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Wednesday, Sept. 14, 2011

A Greener Music Festival

Rock the Green strives for near-zero waste

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It doesn't take an expert to understand the environmental toll most outdoor music festivals take. A quick glance at almost any festival grounds after the music ends gives a sense of the damage: fields littered with plastic cups and water bottles; garbage cans overflowing with paper plates and napkins; parking lots backed up with idling cars. Those sights have long bothered Milwaukee promoter Lindsay Stevens Gardner, who noticed that the events she's organized since the '90s have usually ended the same way, with trucks of waste hauled off to landfills.

That's an outcome Gardner looks to avoid with her latest venture, Rock the Green, an eco-minded concert in Veterans Park this Sunday that she's billing as the Midwest's first near-zero-waste music festival. Concerts have been slowly trending greener for the last half-decade—with some making real strides to reduce their carbon footprint, and others mostly paying lip-service to the cause—but few have been more aggressive than Rock the Green, which is introducing a number of environmental innovations that Gardner hopes will be adopted by other festivals.

The event will be powered by a mix of renewable energies, including solar power, bio-diesel fuels and pedal-powered generators. All materials provided on-site, including cups, forks, plates and napkins, will be compostable or recyclable. On-site waste reclamation stations will use a new color-coded bin labeling system designed to make recycling simpler. Official festival merchandise, including T-shirts, will be up-cycled from reused Goodwill donations.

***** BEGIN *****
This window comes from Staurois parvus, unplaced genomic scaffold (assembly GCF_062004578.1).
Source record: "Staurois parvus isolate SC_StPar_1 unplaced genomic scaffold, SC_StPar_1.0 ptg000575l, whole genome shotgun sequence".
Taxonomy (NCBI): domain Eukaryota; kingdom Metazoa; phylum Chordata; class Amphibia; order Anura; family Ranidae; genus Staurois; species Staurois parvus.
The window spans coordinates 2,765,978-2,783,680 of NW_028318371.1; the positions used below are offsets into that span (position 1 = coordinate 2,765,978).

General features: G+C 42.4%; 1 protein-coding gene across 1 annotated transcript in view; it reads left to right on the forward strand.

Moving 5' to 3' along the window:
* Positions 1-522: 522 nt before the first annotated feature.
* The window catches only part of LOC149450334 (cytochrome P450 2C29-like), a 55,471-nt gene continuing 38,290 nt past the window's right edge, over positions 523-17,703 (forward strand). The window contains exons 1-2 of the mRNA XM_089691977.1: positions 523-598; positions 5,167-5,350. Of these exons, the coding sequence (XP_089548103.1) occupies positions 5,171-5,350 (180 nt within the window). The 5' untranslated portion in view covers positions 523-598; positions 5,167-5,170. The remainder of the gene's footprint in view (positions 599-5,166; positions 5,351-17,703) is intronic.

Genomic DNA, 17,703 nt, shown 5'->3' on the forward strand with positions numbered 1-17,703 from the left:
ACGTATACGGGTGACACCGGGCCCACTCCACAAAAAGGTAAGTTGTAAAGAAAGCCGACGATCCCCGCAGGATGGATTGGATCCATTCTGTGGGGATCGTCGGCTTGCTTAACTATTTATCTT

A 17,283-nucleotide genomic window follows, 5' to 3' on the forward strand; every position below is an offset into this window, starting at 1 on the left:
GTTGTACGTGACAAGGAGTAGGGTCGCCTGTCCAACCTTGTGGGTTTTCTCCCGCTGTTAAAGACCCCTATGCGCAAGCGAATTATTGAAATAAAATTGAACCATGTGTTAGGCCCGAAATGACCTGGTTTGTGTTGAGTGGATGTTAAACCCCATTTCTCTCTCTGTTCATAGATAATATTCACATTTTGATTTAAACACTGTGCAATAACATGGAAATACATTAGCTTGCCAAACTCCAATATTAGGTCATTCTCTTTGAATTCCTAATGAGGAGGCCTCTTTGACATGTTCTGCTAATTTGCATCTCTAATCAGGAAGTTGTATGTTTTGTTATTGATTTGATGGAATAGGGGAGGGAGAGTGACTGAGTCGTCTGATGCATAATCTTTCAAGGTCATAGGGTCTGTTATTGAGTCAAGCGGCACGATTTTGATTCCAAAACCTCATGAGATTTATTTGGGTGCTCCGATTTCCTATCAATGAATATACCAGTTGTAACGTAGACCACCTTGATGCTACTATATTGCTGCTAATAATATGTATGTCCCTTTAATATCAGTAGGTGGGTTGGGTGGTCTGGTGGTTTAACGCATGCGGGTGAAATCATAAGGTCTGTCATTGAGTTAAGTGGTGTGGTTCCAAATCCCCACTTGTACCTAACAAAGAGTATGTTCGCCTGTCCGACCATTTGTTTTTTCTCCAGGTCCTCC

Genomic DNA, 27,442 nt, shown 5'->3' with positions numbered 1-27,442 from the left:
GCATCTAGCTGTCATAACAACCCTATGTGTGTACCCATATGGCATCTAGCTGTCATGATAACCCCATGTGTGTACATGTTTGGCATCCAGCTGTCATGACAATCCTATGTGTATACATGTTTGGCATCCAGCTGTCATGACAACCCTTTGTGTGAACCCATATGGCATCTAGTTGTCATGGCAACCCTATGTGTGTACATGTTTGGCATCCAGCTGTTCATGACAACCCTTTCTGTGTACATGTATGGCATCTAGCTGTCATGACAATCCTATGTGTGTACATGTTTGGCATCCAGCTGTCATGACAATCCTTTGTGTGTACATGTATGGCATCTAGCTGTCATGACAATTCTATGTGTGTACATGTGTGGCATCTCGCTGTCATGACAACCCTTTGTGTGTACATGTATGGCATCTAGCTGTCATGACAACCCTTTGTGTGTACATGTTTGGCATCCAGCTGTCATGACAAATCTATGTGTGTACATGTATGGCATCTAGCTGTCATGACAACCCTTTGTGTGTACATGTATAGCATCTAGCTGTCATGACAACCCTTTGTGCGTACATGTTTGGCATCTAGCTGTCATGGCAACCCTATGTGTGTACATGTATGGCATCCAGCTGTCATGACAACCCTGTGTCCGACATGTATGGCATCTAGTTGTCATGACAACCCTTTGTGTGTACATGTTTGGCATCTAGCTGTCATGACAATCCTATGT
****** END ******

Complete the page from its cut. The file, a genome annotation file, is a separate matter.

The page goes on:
To replace plastic bottles, all guests will receive reusable BPA-free water bottles and access to free water stations. To discourage driving, the festival will offer a free valet service to bicycles and organize two bike rides to the concert, one from Stone Creek Coffee Roasters in Bay View and the other from the Urban Ecology Center. Parking discounts will be offered to carpools of at least four people.

All food at the event will be local, sustainable or organic—options include an heirloom-tomato/fennel soup and grilled-cheese sandwich from the Bartolotta Restaurant Group, grilled shrimp and spiced sausage kabobs from the SURG Restaurant Group and desserts from Classy Girl Cupcakes—and leftover food will be converted into fertilizer.

“This local company out of Racine, InSinkErator, which makes disposal systems you see in sinks, has provided four disposal units for the event,” Gardner explains. “So after you're done with your Strauss, free-raised brat, you can go up to one of these mobile, stainless-steel InSinkErator units and they'll grind up your food, which will be put into a holding tank until Monday morning, when it will be made into a slurry and driven over to the MMSD plant and made into Milorganite before it's returned to the earth at Veterans Park. That's a festival first.”

Without getting into the details, Gardner adds that the festival has a similarly elaborate, eco-friendly system in place for treating human waste.

The festival is headlined by a pair of piano-rock acts: The Fray, the Denver group which will be performing in advance of its upcoming third album, Scars and Stories, and Ben Folds, who last year released Lonely Avenue, a collaboration with novelist Nick Hornby. The bill also includes the lively Los Angeles soul-pop band Fitz and the Tantrums, adult-alternative singer Michelle Branch and the soft-rock band Parachute. Local singer-songwriter Evan Christian opens the stage at 11 a.m. Sept. 18.

Proceeds from the event benefit the Urban Ecology Center and The Park People of Milwaukee, an organization that supports county parks. For more information on the event, visit rockthegreen.com.